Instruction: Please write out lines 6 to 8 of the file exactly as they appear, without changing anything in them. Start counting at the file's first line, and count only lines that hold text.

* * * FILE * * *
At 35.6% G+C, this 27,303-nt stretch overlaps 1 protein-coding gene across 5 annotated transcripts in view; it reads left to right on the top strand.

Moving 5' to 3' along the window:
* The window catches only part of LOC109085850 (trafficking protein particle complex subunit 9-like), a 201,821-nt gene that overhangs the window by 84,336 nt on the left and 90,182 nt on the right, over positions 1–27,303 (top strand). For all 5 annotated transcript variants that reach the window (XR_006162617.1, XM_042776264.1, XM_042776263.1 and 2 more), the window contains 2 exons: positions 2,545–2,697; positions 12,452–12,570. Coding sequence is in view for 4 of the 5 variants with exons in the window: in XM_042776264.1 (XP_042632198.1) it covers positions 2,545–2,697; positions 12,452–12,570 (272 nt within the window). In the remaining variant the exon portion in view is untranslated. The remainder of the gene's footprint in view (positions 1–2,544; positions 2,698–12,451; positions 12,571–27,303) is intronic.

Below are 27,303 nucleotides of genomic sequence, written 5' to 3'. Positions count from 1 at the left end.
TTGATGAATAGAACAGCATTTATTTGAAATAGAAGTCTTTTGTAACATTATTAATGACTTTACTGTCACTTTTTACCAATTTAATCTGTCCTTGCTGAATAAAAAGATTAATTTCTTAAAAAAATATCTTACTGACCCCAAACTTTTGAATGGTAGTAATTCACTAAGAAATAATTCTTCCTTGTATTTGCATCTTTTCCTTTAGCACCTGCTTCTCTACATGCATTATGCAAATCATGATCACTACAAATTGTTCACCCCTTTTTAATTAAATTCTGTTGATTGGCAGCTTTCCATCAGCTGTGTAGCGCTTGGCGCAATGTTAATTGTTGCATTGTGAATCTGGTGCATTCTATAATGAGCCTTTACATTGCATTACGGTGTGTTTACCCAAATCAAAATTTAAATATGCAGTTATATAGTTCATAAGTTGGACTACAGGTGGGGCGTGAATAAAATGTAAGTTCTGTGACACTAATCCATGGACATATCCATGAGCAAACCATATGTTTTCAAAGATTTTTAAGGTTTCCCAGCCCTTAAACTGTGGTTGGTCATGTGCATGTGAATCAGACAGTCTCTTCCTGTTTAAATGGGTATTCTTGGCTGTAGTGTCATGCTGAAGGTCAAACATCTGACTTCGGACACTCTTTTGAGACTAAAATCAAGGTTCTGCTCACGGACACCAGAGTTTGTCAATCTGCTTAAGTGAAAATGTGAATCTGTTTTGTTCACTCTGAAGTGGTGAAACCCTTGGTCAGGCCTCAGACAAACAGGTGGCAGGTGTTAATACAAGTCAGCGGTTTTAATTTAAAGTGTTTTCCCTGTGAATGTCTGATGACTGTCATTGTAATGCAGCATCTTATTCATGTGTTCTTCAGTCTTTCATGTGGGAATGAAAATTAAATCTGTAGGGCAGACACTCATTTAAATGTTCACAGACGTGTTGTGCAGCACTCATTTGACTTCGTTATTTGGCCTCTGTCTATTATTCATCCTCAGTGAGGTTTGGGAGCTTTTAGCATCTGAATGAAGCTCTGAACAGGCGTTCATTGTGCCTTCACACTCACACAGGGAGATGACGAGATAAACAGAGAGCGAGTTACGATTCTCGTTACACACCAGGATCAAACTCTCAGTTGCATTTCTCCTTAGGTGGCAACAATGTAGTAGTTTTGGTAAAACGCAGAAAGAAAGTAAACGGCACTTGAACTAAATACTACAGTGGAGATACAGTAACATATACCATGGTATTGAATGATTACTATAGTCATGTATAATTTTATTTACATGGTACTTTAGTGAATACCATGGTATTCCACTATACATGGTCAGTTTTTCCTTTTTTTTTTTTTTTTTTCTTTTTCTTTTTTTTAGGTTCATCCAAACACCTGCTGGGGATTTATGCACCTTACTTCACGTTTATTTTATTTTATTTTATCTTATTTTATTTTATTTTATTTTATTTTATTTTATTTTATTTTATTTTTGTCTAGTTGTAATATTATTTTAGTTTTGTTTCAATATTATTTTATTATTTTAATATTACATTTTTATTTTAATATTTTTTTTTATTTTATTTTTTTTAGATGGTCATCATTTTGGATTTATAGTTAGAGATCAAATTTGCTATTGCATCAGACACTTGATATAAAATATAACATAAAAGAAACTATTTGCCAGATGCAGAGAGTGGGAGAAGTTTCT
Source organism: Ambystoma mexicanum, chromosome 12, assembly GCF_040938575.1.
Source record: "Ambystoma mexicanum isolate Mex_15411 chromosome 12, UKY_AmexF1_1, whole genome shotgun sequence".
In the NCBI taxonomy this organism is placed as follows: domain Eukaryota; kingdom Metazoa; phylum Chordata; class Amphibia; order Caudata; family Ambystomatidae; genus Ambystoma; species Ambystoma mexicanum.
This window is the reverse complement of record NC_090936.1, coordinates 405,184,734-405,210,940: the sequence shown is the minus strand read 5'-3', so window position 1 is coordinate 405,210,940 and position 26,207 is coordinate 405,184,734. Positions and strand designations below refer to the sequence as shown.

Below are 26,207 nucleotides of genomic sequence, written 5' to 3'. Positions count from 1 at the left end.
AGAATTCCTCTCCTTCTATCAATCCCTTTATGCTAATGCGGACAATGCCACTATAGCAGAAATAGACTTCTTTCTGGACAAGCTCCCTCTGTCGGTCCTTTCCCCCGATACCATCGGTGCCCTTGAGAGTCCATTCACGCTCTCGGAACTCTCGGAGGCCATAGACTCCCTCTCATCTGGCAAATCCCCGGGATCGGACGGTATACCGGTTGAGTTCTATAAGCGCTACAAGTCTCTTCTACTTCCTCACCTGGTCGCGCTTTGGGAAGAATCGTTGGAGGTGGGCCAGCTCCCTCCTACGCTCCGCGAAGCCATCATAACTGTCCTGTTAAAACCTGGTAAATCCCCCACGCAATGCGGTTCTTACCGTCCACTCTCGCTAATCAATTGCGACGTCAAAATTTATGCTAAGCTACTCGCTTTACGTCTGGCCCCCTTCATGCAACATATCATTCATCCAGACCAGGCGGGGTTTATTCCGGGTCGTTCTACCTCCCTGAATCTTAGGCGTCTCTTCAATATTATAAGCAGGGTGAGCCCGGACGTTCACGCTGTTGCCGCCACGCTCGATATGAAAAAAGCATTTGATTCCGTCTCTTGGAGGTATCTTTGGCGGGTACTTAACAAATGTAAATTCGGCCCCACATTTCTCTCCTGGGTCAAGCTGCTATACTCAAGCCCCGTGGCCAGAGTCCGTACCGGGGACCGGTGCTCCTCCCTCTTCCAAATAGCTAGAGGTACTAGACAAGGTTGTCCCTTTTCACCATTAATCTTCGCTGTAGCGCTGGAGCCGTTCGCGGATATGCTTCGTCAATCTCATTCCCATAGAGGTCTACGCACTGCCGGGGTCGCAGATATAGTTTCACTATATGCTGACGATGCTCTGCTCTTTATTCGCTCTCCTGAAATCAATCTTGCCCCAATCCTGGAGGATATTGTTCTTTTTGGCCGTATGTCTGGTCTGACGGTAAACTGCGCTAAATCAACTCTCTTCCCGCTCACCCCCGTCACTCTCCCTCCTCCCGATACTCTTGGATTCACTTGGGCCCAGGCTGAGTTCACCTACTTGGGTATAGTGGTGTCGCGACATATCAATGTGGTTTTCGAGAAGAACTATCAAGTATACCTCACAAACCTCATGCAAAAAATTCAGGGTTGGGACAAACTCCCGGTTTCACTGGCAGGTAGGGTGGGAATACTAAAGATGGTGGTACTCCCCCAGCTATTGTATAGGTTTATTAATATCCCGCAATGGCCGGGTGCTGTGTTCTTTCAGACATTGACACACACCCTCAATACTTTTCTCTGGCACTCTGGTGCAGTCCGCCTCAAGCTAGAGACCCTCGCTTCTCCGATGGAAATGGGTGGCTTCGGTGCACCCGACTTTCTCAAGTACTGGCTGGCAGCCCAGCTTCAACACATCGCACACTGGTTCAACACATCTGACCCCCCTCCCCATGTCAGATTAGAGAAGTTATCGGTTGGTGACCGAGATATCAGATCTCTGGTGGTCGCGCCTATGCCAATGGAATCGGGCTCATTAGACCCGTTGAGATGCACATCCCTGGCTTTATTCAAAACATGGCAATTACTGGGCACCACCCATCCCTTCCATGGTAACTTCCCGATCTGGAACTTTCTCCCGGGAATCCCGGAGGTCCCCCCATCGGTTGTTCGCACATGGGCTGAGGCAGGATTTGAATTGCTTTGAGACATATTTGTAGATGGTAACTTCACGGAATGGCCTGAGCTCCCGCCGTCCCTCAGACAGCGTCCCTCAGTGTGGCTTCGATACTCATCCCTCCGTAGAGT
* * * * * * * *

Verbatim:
Source organism: Ambystoma mexicanum, chromosome 12, assembly GCF_040938575.1.
Source record: "Ambystoma mexicanum isolate Mex_15411 chromosome 12, UKY_AmexF1_1, whole genome shotgun sequence".
In the NCBI taxonomy this organism is placed as follows: domain Eukaryota; kingdom Metazoa; phylum Chordata; class Amphibia; order Caudata; family Ambystomatidae; genus Ambystoma; species Ambystoma mexicanum.